Andrei Bely is best known for the modernist masterwork Petersburg, a paradigmatic example of how modern writers strove to evoke the fragmentation of language, narrative, and consciousness. In the early twentieth century, Bely embarked on his life as an artist with texts he called “symphonies”—works experimenting with genre and sound, written in a style that shifts among prosaic, poetic, and musical. This book presents Bely’s four Symphonies—“Dramatic Symphony,” “Northern Symphony,” “The Return,” and “Goblet of Blizzards”—fantastically strange stories that capture the banality of life, the intimacy of love, and the enchantment of art.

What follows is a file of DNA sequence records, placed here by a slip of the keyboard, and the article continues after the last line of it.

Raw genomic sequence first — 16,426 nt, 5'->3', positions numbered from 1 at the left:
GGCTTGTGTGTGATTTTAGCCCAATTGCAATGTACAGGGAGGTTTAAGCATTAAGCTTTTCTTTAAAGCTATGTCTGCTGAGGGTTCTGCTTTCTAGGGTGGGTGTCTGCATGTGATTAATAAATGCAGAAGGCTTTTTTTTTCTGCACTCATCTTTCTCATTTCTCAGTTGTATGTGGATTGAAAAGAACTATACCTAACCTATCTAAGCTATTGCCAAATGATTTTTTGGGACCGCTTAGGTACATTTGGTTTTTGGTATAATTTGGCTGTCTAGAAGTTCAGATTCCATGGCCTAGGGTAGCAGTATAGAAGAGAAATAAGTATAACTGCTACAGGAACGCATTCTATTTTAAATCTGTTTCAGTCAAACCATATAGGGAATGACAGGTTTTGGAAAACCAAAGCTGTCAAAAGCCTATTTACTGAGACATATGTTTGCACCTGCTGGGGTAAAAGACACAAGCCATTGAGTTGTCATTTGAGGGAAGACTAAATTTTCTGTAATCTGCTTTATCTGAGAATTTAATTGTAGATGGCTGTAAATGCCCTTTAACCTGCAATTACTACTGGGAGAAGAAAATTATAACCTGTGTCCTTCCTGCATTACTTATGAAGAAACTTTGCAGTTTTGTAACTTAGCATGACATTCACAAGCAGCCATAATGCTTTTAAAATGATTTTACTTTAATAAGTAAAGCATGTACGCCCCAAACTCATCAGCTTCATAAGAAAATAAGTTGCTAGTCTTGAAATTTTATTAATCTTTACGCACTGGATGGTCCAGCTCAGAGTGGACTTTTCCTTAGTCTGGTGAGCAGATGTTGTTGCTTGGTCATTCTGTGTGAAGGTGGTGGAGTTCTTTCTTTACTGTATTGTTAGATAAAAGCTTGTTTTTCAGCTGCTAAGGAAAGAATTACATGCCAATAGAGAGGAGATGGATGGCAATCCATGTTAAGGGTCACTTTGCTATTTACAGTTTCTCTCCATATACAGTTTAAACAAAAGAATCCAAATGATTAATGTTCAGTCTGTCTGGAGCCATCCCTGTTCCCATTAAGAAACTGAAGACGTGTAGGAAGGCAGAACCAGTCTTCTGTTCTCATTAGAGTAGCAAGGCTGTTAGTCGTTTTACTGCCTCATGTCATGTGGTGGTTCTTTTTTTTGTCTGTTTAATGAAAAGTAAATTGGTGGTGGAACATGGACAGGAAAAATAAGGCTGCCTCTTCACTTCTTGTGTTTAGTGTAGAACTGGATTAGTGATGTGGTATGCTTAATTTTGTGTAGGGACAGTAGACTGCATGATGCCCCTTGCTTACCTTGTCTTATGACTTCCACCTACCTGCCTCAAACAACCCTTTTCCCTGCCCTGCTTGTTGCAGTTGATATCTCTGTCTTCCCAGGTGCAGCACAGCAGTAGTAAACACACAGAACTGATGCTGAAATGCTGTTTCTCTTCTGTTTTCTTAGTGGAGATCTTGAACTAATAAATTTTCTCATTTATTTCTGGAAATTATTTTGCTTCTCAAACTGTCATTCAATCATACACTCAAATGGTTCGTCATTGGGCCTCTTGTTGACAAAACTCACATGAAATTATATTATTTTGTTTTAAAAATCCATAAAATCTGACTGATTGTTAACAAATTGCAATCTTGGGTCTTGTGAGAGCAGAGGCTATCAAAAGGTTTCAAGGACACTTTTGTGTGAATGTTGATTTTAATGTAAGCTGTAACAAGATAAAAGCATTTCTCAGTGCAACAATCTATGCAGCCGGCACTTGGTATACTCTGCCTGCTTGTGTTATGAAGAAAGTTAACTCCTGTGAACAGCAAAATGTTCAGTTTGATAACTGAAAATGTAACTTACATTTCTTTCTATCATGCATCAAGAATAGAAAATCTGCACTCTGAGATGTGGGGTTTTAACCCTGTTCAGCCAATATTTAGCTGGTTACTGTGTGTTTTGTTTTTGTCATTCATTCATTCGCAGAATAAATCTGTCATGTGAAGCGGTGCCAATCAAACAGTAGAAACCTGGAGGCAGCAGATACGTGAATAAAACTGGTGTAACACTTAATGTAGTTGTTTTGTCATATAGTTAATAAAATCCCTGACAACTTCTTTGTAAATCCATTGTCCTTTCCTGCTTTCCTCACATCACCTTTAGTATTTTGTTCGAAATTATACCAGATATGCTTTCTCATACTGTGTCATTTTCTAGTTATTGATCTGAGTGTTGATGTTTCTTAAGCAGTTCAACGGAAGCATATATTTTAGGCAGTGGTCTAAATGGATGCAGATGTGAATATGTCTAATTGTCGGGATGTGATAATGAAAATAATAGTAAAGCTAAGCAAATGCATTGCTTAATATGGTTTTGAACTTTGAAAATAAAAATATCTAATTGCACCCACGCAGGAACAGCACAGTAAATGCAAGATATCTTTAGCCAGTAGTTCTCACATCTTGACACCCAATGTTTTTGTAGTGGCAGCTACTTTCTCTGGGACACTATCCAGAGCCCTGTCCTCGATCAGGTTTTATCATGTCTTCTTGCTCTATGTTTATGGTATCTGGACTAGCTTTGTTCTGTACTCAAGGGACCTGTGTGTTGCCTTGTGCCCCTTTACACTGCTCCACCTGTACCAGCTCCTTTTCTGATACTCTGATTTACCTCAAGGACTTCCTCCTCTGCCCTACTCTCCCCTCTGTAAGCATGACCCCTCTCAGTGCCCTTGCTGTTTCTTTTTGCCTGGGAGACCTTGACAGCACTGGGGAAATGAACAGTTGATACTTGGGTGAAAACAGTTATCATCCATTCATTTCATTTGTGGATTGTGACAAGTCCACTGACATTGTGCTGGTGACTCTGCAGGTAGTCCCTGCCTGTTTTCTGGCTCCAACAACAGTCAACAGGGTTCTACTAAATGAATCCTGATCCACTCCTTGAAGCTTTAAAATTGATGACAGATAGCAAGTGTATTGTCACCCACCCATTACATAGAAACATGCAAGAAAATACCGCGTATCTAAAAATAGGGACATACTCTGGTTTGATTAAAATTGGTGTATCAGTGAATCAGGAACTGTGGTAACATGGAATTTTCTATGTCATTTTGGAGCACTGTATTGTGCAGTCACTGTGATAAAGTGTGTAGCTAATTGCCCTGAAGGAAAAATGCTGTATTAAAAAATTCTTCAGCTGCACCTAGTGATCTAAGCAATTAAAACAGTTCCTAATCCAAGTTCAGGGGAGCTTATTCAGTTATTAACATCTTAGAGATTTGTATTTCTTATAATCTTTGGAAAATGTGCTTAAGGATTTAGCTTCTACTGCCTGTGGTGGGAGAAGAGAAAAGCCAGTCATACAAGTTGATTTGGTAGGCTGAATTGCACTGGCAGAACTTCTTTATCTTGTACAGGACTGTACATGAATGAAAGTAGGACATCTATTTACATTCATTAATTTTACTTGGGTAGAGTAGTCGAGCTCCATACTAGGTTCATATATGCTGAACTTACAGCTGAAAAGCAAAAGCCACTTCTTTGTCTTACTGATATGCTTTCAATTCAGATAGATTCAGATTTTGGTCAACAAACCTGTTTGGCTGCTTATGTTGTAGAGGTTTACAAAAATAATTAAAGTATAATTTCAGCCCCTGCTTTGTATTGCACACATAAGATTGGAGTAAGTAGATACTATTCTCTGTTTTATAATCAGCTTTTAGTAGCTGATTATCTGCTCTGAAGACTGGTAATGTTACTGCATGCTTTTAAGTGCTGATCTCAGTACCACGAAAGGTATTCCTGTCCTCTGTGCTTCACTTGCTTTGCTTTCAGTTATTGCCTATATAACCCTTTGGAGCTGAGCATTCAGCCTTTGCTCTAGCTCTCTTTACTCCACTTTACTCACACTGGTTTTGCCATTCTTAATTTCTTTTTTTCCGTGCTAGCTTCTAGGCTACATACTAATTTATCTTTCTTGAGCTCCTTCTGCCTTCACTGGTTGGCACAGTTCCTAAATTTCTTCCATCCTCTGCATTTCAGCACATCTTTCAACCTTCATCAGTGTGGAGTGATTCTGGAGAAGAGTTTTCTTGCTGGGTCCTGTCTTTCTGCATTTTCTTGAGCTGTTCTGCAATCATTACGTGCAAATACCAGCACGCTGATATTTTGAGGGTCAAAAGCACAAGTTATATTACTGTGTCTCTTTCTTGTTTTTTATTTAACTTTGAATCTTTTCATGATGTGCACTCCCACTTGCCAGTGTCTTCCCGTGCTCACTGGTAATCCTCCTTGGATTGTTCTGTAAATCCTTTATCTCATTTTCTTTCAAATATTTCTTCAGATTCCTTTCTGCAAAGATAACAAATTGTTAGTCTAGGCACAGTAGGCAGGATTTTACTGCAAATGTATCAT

The Symphonies are quintessential works of modernist innovation in which Bely developed an evocative mythology and distinctive aesthetics. Influenced by Russian Symbolism, Bely believed that the role of modern artists was to imbue seemingly small details with cosmic significance. The Symphonies depict the drabness of daily life with distinct irony and satire—and then soar out of turn-of-the-century Moscow into the realm of the infinite and eternal. They conjure worlds that resemble our own but reveal elements of artifice and magic, hinting at mystical truths and the complete transfiguration of life. Showcasing the protean quality of Bely’s language and storytelling, Jonathan Stone’s translation of the Symphonies features some of the most captivating and beguiling writing of Russia’s Silver Age.
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